Memorandum on Bill AC 3343 concerning “Grant of enabling authority to the Government for tax reform”

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The Chairman of the Parliamentary Budget Office, Giuseppe Pisauro, sent the Finance Committee of the Chamber of Deputies, at its request, a memorandum (in Italian) regarding the bill concerning “Grant of enabling authority to the Government for tax reform”. The memo offers specific comments on the individual articles of the legislation and provides an overall assessment of the measure. The comments seek to underscore aspects that require better internal coordination between the various lines of action envisaged by the reform and to highlight aspects of the debate on the issues facing the Italian tax system to which the enabling bill should devote more attention and analysis.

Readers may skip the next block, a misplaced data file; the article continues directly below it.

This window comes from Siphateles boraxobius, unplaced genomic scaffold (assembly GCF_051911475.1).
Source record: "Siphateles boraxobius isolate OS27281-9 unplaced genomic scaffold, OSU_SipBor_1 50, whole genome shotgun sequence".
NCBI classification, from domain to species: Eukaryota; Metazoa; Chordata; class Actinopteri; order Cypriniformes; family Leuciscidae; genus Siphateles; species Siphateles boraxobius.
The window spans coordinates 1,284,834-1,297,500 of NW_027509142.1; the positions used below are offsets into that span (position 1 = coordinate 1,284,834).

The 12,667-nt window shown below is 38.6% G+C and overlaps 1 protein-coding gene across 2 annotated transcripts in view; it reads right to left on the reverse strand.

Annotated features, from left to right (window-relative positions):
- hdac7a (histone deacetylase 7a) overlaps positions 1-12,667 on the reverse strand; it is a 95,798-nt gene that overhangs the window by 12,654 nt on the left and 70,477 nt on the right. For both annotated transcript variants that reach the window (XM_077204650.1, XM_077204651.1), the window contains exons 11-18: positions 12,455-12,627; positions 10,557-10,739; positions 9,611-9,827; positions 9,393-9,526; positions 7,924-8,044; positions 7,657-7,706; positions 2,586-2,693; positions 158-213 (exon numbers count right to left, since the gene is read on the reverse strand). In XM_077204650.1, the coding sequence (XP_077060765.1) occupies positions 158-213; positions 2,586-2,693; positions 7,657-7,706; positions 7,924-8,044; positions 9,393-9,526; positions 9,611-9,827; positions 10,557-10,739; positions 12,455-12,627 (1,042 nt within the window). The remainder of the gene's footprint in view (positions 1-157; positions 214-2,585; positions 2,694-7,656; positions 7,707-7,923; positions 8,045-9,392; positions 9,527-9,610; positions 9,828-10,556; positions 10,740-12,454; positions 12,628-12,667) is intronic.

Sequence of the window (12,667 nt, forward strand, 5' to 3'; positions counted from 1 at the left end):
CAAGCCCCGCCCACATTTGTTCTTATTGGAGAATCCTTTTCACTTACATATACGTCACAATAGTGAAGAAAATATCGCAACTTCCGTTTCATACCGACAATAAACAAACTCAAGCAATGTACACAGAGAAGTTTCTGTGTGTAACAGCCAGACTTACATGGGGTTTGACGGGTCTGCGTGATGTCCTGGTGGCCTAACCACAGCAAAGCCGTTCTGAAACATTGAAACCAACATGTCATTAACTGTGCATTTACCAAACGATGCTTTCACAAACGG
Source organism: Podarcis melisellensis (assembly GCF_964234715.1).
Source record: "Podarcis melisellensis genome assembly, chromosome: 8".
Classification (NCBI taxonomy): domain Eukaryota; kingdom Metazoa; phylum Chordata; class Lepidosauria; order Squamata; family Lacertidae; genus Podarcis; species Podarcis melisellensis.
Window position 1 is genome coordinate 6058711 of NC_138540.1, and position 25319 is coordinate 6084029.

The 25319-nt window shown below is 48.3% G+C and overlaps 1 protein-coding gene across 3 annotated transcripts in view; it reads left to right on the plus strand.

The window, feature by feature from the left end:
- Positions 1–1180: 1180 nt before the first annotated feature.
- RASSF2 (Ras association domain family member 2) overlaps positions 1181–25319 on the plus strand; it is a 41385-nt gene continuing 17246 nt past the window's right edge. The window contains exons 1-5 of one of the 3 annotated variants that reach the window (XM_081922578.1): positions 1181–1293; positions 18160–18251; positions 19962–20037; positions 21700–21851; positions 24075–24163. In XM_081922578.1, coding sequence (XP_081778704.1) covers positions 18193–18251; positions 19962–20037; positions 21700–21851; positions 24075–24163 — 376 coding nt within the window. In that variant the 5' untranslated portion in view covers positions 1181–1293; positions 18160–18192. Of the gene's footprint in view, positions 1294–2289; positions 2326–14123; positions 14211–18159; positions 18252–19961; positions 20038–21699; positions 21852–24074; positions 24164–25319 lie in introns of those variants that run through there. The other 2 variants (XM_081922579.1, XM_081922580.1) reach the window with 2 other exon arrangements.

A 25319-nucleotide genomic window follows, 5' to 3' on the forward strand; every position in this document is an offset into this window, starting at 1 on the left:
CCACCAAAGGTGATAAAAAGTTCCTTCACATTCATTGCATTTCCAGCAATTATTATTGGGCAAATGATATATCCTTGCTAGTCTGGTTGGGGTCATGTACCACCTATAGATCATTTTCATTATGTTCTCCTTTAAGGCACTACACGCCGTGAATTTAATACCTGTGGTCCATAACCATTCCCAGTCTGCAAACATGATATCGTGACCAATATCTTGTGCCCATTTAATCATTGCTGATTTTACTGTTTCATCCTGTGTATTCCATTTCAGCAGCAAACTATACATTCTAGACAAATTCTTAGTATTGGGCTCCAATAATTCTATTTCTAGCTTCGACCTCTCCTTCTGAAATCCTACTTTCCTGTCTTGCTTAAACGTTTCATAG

In general, the memo finds that the principles and criteria set out in the enabling bill are welcome but at times too indeterminate. Certain fundamental guidelines for a comprehensive redesign of the tax system are missing. On the one hand, this reflects the heterogeneity of the policy guidance and, on the other, the fact that the drafting of the enabling bill was not preceded by the work of a commission of experts tasked with developing a comprehensive and uniform redesign of the entire tax system. As a result, a substantial parliamentary effort may be immediately required to supply the missing elements, while the time necessary to implement the enabling authority could lengthen, given that agreements will have to be reached on the methods of implementing the various points of the enabling bill as work progresses.


Major issues such as the main causes of the erosion of the tax base and how to rationalize and reduce tax expenditures are not addressed. There is no provision for adequate guiding principles for the revision of wealth taxes.


As regards the financial effects of the implementation of the enabling authority, while Article 10 indicates that the tax reform should not result in new or increased costs for the public finances, financing the reform through recourse to net borrowing is not explicitly ruled out, with negative consequences for the public accounts. Given the current state of the latter, the reform must be financed primarily through a re-composition of taxation.